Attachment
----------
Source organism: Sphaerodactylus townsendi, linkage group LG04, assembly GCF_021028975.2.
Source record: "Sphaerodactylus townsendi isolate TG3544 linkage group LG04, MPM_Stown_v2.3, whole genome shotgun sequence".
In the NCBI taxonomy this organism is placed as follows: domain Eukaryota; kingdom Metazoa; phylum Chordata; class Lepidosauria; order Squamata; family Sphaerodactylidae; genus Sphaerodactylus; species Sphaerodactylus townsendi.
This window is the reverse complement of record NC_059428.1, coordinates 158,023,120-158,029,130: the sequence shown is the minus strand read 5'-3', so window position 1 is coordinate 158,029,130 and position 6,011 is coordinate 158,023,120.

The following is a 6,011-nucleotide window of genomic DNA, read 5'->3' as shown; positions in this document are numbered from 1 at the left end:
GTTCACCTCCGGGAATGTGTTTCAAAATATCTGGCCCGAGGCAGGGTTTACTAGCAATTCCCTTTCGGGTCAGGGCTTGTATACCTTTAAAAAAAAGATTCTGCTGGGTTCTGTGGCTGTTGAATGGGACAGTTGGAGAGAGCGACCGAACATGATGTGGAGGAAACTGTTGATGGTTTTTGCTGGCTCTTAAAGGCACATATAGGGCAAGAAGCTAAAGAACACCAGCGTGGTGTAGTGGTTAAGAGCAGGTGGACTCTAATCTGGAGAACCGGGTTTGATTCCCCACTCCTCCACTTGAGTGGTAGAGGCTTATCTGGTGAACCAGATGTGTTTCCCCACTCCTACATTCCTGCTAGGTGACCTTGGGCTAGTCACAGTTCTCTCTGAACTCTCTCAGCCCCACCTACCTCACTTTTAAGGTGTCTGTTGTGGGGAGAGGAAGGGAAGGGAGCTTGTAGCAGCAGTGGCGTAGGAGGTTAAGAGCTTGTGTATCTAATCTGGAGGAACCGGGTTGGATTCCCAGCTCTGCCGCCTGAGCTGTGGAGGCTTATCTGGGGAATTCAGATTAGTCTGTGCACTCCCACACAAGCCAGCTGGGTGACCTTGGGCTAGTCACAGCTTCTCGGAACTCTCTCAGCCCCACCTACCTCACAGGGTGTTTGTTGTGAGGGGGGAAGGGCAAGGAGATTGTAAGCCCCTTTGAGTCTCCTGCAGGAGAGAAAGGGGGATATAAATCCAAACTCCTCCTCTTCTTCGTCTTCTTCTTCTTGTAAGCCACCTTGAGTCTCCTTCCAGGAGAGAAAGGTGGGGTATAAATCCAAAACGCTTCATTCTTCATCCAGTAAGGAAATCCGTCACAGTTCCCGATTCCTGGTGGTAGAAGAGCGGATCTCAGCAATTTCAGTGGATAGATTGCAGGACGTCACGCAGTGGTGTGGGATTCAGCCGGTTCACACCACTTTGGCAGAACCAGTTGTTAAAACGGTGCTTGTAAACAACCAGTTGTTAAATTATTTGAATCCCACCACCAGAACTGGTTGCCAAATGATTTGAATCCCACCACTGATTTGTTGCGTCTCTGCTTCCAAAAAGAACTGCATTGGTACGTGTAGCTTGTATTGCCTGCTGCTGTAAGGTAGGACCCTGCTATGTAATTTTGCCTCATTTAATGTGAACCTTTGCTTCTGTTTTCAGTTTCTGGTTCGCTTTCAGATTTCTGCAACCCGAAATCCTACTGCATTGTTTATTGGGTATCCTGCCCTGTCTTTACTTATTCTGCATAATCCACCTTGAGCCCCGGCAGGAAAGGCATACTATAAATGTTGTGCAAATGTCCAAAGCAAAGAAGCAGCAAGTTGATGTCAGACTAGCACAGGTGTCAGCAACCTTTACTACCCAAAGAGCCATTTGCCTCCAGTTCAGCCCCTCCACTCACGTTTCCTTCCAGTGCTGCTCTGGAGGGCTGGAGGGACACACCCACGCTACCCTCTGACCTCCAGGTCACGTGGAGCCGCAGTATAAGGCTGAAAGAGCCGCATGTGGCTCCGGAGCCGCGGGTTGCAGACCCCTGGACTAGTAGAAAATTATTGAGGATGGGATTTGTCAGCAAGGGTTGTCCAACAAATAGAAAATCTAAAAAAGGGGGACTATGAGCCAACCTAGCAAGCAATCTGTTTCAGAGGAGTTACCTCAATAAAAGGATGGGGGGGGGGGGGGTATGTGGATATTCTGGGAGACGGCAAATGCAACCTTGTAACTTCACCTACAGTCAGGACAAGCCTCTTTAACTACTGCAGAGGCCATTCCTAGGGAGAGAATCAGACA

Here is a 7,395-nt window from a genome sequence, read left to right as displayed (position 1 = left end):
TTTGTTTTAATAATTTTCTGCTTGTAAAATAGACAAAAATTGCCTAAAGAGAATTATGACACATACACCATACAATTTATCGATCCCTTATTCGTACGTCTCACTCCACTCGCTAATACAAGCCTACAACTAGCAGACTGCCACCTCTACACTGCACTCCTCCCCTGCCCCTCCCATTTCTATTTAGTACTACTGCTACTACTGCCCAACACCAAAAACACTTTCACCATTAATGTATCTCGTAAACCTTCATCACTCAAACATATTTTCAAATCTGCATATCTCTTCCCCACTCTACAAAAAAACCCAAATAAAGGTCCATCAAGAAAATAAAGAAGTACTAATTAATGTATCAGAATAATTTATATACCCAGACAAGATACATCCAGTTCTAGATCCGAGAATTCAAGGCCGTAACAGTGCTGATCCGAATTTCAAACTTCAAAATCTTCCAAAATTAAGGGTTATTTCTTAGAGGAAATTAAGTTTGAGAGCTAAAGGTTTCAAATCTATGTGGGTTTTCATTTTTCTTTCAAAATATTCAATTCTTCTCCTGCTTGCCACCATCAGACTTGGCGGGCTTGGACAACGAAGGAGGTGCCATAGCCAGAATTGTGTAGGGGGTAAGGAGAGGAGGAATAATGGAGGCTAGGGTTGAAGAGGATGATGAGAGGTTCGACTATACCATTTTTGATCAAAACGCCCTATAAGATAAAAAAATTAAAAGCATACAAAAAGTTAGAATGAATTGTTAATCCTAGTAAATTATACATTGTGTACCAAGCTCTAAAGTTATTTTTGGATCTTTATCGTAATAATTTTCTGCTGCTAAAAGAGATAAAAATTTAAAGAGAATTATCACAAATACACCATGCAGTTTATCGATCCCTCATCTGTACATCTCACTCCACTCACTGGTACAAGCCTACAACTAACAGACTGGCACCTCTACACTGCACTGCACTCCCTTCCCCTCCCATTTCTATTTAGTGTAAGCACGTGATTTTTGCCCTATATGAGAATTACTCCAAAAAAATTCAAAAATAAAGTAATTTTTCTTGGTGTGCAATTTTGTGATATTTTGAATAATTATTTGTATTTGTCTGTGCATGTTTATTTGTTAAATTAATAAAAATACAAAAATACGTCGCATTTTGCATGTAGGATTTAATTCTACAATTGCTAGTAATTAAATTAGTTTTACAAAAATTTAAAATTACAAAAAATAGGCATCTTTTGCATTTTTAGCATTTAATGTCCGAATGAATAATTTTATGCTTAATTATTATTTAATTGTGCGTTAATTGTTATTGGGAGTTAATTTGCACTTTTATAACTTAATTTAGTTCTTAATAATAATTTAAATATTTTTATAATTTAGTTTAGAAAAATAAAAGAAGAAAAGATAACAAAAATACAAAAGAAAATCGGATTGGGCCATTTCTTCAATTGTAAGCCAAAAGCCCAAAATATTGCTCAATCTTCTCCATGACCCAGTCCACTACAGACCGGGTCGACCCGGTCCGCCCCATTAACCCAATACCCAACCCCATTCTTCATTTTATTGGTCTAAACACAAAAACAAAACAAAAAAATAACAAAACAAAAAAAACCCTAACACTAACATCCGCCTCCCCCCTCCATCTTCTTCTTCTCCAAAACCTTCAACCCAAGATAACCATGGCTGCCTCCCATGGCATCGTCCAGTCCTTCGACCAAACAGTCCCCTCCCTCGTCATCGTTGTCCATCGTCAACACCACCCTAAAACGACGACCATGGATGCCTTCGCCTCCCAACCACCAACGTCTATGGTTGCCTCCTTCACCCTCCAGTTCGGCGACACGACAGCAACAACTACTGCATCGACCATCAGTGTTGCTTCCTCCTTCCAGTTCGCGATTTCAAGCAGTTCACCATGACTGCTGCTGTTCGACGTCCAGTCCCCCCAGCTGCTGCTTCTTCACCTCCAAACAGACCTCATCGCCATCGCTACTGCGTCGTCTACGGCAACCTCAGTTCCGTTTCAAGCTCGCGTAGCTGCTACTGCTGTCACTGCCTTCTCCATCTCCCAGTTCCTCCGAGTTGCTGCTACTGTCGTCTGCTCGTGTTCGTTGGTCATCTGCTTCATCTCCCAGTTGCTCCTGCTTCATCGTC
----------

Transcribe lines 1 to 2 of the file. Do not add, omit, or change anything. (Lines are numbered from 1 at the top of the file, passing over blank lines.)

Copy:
Source organism: Sphaerodactylus townsendi, linkage group LG04, assembly GCF_021028975.2.
Source record: "Sphaerodactylus townsendi isolate TG3544 linkage group LG04, MPM_Stown_v2.3, whole genome shotgun sequence".